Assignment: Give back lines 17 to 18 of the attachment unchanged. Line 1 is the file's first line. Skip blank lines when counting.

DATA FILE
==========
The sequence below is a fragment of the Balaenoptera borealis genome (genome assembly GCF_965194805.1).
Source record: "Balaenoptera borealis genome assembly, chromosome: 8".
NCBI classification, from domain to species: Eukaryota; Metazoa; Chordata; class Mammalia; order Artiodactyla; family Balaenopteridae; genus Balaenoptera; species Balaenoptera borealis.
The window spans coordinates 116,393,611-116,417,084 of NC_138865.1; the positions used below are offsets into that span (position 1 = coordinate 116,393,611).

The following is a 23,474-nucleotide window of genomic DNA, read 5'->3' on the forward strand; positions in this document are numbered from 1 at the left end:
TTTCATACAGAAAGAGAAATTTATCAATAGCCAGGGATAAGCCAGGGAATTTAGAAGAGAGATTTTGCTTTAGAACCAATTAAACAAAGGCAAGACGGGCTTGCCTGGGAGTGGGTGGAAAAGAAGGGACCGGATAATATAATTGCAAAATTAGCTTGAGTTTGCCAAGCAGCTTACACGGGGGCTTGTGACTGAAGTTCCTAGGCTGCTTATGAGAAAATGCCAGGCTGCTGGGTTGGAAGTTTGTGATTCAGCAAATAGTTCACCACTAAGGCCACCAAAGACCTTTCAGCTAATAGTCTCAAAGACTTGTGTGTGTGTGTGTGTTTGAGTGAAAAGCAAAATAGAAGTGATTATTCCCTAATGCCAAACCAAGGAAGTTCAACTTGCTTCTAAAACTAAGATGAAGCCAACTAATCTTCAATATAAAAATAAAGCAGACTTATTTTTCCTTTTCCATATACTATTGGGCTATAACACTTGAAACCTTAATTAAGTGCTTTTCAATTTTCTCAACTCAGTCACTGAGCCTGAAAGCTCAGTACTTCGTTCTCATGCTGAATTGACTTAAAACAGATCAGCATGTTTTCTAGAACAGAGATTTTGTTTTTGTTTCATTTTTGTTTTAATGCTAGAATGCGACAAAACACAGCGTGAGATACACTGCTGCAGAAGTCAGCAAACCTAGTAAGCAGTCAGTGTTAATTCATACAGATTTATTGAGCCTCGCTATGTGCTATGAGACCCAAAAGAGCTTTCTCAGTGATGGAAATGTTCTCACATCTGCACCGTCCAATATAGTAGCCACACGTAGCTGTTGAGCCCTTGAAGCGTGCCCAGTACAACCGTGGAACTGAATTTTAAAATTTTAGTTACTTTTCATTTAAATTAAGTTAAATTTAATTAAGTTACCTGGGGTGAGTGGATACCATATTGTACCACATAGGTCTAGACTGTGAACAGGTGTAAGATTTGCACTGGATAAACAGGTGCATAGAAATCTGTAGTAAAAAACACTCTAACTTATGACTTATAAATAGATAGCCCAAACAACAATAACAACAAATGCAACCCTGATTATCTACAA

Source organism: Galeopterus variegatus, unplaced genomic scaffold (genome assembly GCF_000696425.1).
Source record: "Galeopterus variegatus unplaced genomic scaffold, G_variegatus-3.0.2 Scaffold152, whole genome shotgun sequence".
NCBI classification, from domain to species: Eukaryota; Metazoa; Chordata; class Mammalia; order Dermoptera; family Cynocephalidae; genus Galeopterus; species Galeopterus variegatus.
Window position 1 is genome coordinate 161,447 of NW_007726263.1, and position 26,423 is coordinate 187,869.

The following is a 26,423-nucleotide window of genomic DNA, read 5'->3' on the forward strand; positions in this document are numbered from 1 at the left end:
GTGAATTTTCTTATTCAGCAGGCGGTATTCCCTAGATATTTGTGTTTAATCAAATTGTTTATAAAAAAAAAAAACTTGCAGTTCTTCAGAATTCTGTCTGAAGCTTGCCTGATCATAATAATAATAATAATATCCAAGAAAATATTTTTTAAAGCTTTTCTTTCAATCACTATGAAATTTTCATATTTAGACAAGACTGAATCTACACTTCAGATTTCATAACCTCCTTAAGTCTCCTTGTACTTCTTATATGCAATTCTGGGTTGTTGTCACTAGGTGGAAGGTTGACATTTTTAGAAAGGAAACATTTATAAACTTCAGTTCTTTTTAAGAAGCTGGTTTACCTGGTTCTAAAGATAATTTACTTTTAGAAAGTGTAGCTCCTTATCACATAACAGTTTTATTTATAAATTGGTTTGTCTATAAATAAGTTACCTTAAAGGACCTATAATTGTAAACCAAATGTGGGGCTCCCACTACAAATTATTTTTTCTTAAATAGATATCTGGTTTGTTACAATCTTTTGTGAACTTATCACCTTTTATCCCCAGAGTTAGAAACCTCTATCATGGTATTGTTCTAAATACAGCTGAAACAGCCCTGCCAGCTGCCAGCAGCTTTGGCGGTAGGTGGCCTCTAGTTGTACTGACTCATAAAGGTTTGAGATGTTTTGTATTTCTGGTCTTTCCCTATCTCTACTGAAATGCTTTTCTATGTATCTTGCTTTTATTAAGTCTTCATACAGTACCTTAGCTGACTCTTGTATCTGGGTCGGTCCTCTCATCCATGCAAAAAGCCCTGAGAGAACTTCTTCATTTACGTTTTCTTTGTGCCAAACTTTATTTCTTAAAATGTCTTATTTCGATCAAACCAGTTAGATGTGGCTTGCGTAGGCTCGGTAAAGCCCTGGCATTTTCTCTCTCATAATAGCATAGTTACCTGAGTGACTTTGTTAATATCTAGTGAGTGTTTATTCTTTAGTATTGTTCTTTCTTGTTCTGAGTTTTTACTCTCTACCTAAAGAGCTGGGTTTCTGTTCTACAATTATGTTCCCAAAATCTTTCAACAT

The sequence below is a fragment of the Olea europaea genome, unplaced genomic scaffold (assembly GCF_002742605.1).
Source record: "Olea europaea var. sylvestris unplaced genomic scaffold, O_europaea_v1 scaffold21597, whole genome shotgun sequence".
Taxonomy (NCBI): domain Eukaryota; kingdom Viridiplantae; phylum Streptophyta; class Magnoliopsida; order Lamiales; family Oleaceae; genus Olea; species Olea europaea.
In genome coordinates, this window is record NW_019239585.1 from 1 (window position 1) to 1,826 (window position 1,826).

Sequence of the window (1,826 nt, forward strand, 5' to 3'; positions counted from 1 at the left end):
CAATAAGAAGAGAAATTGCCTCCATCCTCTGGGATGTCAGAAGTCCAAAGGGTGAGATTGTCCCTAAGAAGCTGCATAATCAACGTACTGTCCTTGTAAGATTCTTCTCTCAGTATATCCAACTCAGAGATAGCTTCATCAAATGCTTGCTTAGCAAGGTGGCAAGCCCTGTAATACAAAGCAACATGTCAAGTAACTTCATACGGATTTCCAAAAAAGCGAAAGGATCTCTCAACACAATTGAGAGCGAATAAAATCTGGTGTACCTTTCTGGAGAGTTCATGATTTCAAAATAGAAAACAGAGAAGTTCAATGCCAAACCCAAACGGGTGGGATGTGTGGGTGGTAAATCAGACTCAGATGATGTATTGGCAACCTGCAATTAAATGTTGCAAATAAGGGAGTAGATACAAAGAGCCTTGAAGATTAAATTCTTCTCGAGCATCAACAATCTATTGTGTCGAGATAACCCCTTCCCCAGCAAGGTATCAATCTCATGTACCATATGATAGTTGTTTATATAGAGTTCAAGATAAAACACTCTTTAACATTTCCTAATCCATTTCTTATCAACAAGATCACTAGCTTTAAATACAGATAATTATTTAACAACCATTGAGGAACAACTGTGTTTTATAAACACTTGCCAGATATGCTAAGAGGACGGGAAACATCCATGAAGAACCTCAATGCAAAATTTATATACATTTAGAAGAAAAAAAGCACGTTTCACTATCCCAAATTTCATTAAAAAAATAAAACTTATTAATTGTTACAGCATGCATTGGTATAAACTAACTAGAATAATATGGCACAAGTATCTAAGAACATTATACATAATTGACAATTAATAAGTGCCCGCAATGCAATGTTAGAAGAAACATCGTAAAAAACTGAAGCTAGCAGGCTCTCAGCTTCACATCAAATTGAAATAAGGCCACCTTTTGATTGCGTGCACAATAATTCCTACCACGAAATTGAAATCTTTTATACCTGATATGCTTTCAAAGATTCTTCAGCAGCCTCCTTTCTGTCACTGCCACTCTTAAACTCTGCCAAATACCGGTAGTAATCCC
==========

Sequence of the window (1,826 nt, forward strand, 5' to 3'; positions counted from 1 at the left end):
CAATAAGAAGAGAAATTGCCTCCATCCTCTGGGATGTCAGAAGTCCAAAGGGTGAGATTGTCCCTAAGAAGCTGCATAATCAACGTACTGTCCTTGTAAGATTCTTCTCTCAGTATATCCAACTCAGAGATAGCTTCATCAAATGCTTGCTTAGCAAGGTGGCAAGCCCTGTAATACAAAGCAACATGTCAAGTAACTTCATACGGATTTCCAAAAAAGCGAAAGGATCTCTCAACACAATTGAGAGCGAATAAAATCTGGTGTACCTTTCTGGAGAGTTCATGATTTCAAAATAGAAAACAGAGAAGTTCAATGCCAAACCCAAACGGGTGGGATGTGTGGGTGGTAAATCAGACTCAGATGATGTATTGGCAACCTGCAATTAAATGTTGCAAATAAGGGAGTAGATACAAAGAGCCTTGAAGATTAAATTCTTCTCGAGCATCAACAATCTATTGTGTCGAGATAACCCCTTCCCCAGCAAGGTATCAATCTCATGTACCATATGATAGTTGTTTATATAGAGTTCAAGATAAAACACTCTTTAACATTTCCTAATCCATTTCTTATCAACAAGATCACTAGCTTTAAATACAGATAATTATTTAACAACCATTGAGGAACAACTGTGTTTTATAAACACTTGCCAGATATGCTAAGAGGACGGGAAACATCCATGAAGAACCTCAATGCAAAATTTATATACATTTAGAAGAAAAAAAGCACGTTTCACTATCCCAAATTTCATTAAAAAAATAAAACTTATTAATTGTTACAGCATGCATTGGTATAAACTAACTAGAATAATATGGCACAAGTATCTAAGAACATTATACATAATTGACAATTAATAAGTGCCCGCAATGCAATGTTAGAAGAAACATCGTAAAAAACTGAAGCTAGCAGGCTCTCAGCTTCACATCAAATTGAAATAAGGCCACCTTTTGATTGCGTGCACAATAATTCCTACCACGAAATTGAAATCTTTTATACCTGATATGCTTTCAAAGATTCTTCAGCAGCCTCCTTTCTGTCACTGCCACTCTTAAACTCTGCCAAATACCGGTAGTAATCCC